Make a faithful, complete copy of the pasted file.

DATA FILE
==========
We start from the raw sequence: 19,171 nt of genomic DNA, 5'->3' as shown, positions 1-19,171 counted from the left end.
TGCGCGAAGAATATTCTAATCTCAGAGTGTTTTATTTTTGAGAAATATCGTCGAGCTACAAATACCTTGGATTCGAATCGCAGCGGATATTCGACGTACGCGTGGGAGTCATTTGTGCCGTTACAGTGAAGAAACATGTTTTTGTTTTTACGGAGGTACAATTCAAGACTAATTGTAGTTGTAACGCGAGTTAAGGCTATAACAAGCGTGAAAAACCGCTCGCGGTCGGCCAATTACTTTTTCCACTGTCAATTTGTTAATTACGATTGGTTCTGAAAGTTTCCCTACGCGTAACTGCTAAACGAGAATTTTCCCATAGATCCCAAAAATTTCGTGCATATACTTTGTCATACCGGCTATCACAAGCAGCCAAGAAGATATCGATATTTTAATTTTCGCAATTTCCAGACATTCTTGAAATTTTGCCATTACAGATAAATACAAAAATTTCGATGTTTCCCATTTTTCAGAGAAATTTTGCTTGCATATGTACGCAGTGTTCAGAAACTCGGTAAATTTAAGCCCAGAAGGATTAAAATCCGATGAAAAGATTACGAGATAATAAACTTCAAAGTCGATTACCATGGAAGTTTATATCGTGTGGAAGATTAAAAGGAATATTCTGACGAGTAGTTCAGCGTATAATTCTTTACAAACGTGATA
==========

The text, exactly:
We start from the raw sequence: 19,171 nt of genomic DNA, 5'->3' as shown, positions 1-19,171 counted from the left end.
TGCGCGAAGAATATTCTAATCTCAGAGTGTTTTATTTTTGAGAAATATCGTCGAGCTACAAATACCTTGGATTCGAATCGCAGCGGATATTCGACGTACGCGTGGGAGTCATTTGTGCCGTTACAGTGAAGAAACATGTTTTTGTTTTTACGGAGGTACAATTCAAGACTAATTGTAGTTGTAACGCGAGTTAAGGCTATAACAAGCGTGAAAAACCGCTCGCGGTCGGCCAATTACTTTTTCCACTGTCAATTTGTTAATTACGATTGGTTCTGAAAGTTTCCCTACGCGTAACTGCTAAACGAGAATTTTCCCATAGATCCCAAAAATTTCGTGCATATACTTTGTCATACCGGCTATCACAAGCAGCCAAGAAGATATCGATATTTTAATTTTCGCAATTTCCAGACATTCTTGAAATTTTGCCATTACAGATAAATACAAAAATTTCGATGTTTCCCATTTTTCAGAGAAATTTTGCTTGCATATGTACGCAGTGTTCAGAAACTCGGTAAATTTAAGCCCAGAAGGATTAAAATCCGATGAAAAGATTACGAGATAATAAACTTCAAAGTCGATTACCATGGAAGTTTATATCGTGTGGAAGATTAAAAGGAATATTCTGACGAGTAGTTCAGCGTATAATTCTTTACAAACGTGATA